Author Tags: Civil Rights, Poetry
Born in Oregon in 1954, where she grew up, Kim Goldberg earned a Biology degree from the University of Oregon. She has explored Vancouver Island as a hiker, birdwatcher, and amateur naturalist. As a program coordinator for community access TV in Nanaimo, she wrote an analysis of Canadian cable television as a catalyst for change, The Barefoot Channel: Community Television as a Tool for Social Change (New Star, 1990). Her Submarine Dead Ahead! (Harbour, 1991) is a history of the Nanoose Conversion Campaign, a grassroots Vancouver Island peace group seeking to eliminate the U.S. Navy's nuclear presence at Nanoose Bay. Her other books include Waging Peace in America's Nuclear Colony, Vox Populi: Getting Your Ethnic Group on Community TV and Where to See Wildlife on Vancouver Island (Harbour, 1997). Her many articles have appeared in BBC Wildlife Magazine, This Magazine, Earthkeeper, Macleans, Canadian Geographic and the Vancouver Sun,
Using the 66-move sequence of a little-known martial art of Taoism called Liuhebafa, which she began studying in 1998, Kim Goldberg frames her poetic explorations of the Taoist code for Ride Backwards on Dragon: A Poet's Journey through Liuhebafa (Leaf Press, 2007). Along the way we learn Liuhebafa emanated from a philosopher and mathematician in north-central China, approximately 900 A.D., whose ideas were developed by a scholar and martial artists named Li Dongfeng some 300 years later. "I am no authority on Taoist metaphysics or Liuhebafa or the Chinese language," writes Goldberg. "I am naught but a beginner in all things and hope to stay that way--open." Her frank poetic narratives frequently detour towards humour. "Dear Ovaries, It was great seeing you guys last week! And that trans-vaginal ultrasound was quite the thrill ride. Thanks. But what were you thinking going all cysty like that on the right? You two are a real laugh riot. Have I not been good to you? Shown you respect? Attended every stitch-n-bitch session? Vowed to steer clear of Hormone Replacement Therapy no matter how sweaty I get? / You're not still mad about that no-kids thing are you? Like dudes, get over it already! There's more to life than biology." $18.95 978-0-9783879-1-4
In 2008, Goldberg's comedic pamphlet about the adventures of an empty beer can in Nanaimo's delapidated downtown core, The Dude Chronicles #1), was printed on a colour photocopier at Staples in a limited run of 50 signed and numbered copies, from her own imprint called Pig Squash Press. Having spent three years photographing and writing about Nanaimo's back alleys, graffiti, underpasses and other homeless encampments, she self-published Red Zone (Pig Squash $18.95), to draw attention to the city's approximately 300 homeless citizens who are barred from sleeping in a 40-block area of the city known as the Red Zone. "There are huge unaddressed issues of civil liberties and constitutionality around 'red zones.' wrote Goldberg in November of 2009. "To my knowledge, the BC Civil Liberties Association has not yet involved itself in this - at least not in any publicized legal challenge. Why not?"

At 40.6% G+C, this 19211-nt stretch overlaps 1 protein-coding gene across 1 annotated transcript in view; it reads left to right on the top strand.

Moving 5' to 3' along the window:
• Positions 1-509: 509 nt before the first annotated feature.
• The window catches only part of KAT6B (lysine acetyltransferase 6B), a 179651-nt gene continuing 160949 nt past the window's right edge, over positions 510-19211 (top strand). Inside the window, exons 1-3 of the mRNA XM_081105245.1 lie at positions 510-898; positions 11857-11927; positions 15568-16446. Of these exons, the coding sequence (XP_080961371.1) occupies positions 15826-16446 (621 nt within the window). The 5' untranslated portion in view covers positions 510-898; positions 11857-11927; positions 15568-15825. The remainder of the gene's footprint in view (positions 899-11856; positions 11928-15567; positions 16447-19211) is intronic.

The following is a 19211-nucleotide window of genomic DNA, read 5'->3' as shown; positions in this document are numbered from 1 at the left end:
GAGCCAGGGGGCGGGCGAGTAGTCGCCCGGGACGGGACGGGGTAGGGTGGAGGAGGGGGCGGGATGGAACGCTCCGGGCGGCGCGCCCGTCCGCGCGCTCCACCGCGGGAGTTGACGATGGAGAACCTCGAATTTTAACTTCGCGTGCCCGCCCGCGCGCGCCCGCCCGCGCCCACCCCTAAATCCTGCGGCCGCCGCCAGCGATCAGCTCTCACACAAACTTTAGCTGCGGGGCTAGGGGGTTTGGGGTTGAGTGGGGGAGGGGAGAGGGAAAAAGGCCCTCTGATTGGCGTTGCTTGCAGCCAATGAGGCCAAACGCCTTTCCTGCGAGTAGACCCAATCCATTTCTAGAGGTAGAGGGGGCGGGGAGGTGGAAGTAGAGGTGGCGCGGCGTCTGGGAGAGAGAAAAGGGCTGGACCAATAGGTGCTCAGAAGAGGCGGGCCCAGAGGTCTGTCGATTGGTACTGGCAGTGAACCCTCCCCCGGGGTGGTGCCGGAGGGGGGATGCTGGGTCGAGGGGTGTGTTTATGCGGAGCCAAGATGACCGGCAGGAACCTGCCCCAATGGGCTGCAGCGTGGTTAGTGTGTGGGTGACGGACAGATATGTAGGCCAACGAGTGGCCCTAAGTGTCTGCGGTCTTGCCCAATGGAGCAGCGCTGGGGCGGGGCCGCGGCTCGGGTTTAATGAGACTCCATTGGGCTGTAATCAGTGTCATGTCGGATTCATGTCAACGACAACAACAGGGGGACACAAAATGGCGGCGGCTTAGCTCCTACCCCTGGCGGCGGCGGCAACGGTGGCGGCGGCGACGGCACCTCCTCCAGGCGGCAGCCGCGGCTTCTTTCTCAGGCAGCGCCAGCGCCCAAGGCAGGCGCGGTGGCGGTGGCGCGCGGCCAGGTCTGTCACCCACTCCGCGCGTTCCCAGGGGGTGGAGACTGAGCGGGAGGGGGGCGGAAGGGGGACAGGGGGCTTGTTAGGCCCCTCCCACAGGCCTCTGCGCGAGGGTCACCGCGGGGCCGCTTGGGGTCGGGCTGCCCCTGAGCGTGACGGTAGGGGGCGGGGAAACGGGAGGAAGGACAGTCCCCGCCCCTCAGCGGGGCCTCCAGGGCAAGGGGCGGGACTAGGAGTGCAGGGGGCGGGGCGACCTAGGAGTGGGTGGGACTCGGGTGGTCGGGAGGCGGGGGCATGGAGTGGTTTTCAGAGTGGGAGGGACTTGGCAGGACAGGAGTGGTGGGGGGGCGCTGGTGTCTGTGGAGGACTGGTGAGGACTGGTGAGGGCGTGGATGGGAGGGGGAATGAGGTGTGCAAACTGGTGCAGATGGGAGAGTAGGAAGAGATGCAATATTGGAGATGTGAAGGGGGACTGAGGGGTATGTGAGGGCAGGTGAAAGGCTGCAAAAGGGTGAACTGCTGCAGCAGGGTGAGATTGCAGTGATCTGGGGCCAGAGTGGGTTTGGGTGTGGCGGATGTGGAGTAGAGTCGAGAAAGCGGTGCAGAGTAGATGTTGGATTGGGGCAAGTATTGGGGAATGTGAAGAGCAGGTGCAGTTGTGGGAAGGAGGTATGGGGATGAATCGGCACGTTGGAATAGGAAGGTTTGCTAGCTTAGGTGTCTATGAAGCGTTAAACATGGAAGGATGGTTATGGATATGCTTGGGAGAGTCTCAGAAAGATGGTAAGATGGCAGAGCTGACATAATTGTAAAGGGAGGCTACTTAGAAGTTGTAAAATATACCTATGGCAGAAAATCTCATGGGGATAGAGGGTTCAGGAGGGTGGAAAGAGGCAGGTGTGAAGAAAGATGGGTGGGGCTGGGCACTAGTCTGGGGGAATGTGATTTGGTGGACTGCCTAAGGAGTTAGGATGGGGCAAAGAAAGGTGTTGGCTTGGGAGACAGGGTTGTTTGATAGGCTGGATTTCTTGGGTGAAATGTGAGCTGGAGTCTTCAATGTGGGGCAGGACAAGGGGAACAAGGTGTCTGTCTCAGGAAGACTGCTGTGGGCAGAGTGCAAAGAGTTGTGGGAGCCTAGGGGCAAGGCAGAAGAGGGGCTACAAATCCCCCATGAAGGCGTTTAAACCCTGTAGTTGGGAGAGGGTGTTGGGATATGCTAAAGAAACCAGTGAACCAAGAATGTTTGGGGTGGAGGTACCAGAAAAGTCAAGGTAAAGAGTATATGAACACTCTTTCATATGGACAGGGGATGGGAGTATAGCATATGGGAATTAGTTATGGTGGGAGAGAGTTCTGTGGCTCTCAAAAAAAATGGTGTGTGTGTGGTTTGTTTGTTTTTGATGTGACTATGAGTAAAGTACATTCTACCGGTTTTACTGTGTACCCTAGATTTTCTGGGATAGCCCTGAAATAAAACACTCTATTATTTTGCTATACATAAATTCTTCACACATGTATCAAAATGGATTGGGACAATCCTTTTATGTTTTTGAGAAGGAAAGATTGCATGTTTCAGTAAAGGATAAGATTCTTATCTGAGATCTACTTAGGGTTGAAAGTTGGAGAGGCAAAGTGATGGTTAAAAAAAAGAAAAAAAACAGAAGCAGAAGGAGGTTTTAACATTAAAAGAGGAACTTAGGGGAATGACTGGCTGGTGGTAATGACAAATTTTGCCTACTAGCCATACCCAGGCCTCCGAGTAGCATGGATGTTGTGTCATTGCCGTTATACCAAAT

For forty years Kim Goldberg never told anyone she had Hepatitis C. She railed against doctors and Big Pharma. Then she was completely cured, at no cost, during clinical trials conducted for a drug called Harvoni, developed by Gilead Sciences Inc., with a wholesale price of $1,125 per pill. We learn from her memoir Undetectable (Pig Squash Press $19) that approximately 250,000 people live with chronic Hepatitis C in Canada, often furtively. "The way to end the stigma is to normalize discussion about Hepatitis C," she says, "the same way we openly discuss cancer or diabetes." Goldberg's account of her healing uses the Japanese literary style called haibun--a travel diary paired with haiku--after she was inspired by reading Matsuo Basho's Narrow Road to the Interior.
The Barefoot Channel: Community Television as a Tool for Social Change (New Star, 1990).
Submarine Dead Ahead! Waging Peace in America's Nuclear Colony (Harbour, 1991)
Vox Populi: Getting Your Ethnic Group on Community TV (1993)
Where to See Wildlife on Vancouver Island (Harbour, 1997)
Ride Backwards on Dragon (2007)
Red Zone (Pig Squash 2009) $18.95)
Undetectable (Pig Squash Press 2016) $19 978-0-9949868-0-1
[BCBW 2016] "Media"
Canada in Submarine Dead Ahead (Harbour $14.95)
EACH YEAR THE NANOOSE PEACE MARCH draws 200-400 people in an ongoing campaign to convert the Nanoose military facility, located 25 kilometres north of Nanaimo, to peaceful purposes. Die-ins, blockades, petitions and a tent city alongside the Island Highway are some of the other tactics that have been employed by the Nanoose Conversion Campaign to protest U.S. warships using Canadian waters for manoeuvres. Kim Goldberg recounts the protesters' seven-year struggle and the naval base's implications for Canada in Submarine Dead Ahead (Harbour $14.95). Goldberg, a Nanaimo journalist, explains why she believes Nanoose is harbouring nuclear-capable submarines. "Canada's status as a nuclear colony," she says, "is one of the reasons we were drawn into the Persian Gulf War and why we could again be drawn into an American military conflict overseas." 1-55017-052--X
[BCBW 1991] “Politics”